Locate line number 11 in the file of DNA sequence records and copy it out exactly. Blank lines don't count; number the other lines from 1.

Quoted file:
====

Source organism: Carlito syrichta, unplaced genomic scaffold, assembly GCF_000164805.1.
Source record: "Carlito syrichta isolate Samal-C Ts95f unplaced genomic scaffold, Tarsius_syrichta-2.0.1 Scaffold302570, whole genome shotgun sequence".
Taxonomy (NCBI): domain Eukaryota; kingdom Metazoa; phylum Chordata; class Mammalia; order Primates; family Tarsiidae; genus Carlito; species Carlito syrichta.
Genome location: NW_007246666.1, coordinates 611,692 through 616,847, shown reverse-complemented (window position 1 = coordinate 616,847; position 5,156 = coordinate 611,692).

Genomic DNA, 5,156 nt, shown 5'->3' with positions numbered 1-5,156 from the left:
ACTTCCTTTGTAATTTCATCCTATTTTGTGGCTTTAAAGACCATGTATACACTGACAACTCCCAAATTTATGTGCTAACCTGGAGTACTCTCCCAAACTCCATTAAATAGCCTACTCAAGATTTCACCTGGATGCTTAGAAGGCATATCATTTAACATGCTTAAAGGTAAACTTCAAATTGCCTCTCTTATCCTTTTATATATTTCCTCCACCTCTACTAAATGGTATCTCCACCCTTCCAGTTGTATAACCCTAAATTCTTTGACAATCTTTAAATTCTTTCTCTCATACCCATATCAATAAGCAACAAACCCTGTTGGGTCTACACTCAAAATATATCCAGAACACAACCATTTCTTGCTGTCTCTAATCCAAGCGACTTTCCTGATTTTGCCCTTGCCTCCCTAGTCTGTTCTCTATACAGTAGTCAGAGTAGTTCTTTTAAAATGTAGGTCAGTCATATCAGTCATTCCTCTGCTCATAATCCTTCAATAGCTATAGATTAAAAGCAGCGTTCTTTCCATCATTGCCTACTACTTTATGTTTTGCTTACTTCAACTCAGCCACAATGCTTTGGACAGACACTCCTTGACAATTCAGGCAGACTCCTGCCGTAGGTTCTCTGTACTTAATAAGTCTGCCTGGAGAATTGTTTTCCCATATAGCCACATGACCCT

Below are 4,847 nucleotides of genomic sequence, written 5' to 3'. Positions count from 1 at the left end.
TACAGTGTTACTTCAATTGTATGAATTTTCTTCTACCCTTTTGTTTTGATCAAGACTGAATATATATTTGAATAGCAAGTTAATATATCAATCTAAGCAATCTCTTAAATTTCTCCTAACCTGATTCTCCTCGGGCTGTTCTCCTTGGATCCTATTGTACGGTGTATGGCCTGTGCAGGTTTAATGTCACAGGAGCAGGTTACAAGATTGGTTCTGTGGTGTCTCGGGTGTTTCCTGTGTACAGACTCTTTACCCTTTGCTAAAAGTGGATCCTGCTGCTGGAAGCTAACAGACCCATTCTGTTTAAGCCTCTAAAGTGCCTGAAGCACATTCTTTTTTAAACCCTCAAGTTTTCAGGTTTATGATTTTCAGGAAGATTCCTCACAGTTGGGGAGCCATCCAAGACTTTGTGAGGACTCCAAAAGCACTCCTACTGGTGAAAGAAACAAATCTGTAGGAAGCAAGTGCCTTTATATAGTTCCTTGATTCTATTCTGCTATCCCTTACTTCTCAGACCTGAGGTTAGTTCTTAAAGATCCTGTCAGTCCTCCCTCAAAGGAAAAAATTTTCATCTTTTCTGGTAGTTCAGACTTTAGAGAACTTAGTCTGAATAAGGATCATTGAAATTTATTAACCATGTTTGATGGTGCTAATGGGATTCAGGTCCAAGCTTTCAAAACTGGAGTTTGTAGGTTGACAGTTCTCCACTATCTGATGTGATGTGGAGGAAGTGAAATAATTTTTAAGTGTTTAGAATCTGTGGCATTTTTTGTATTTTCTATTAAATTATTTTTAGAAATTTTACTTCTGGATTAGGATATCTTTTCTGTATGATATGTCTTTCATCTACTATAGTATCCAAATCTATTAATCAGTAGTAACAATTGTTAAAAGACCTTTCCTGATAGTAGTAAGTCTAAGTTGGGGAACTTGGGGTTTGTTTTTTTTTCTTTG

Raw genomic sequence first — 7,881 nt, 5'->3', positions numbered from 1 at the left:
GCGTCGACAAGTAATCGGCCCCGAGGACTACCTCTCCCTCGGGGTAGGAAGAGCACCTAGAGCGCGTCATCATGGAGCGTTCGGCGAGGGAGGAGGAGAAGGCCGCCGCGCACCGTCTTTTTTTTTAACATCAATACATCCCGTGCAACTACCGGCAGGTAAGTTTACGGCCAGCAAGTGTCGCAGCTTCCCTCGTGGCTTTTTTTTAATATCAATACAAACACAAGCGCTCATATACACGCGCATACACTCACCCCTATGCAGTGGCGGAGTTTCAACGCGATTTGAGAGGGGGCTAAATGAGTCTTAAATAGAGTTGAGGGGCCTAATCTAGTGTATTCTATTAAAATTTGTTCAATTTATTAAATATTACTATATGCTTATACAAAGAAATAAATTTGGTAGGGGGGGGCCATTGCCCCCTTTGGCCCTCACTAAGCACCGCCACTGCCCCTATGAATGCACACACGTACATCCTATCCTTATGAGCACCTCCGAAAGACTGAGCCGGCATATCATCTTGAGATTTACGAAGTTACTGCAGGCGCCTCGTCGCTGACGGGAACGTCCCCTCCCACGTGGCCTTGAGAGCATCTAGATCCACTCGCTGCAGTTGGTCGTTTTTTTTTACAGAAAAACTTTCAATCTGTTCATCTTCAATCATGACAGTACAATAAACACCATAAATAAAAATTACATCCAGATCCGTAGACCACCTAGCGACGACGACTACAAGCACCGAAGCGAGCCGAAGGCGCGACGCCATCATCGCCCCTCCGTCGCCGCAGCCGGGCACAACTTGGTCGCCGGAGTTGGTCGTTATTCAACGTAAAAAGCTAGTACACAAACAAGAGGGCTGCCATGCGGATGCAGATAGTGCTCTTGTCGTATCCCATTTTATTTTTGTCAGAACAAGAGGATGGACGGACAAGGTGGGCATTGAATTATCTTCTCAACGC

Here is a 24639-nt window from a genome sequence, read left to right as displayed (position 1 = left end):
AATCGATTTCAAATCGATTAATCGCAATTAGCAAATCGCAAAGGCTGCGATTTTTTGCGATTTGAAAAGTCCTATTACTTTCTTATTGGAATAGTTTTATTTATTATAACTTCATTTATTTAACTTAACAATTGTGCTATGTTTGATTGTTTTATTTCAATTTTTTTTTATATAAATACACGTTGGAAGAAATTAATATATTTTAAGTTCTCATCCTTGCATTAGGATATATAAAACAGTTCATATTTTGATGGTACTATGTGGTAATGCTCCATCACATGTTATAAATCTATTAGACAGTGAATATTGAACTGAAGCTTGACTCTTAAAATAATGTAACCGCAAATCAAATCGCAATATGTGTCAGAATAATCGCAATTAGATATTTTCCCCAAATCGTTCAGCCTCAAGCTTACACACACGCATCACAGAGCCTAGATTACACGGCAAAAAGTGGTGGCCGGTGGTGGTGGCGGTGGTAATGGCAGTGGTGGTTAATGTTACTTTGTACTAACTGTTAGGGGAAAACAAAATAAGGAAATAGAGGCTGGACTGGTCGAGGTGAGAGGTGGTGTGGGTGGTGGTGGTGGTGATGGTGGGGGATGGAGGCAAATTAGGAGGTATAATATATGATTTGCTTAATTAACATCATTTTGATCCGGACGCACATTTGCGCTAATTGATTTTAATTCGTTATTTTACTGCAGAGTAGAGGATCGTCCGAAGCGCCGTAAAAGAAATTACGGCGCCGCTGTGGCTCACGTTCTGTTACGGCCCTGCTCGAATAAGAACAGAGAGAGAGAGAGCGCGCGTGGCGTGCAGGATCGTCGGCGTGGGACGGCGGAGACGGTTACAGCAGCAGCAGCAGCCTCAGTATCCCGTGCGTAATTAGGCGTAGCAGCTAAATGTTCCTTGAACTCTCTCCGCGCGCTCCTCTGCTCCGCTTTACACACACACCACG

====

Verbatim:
Here is a 24639-nt window from a genome sequence, read left to right as displayed (position 1 = left end):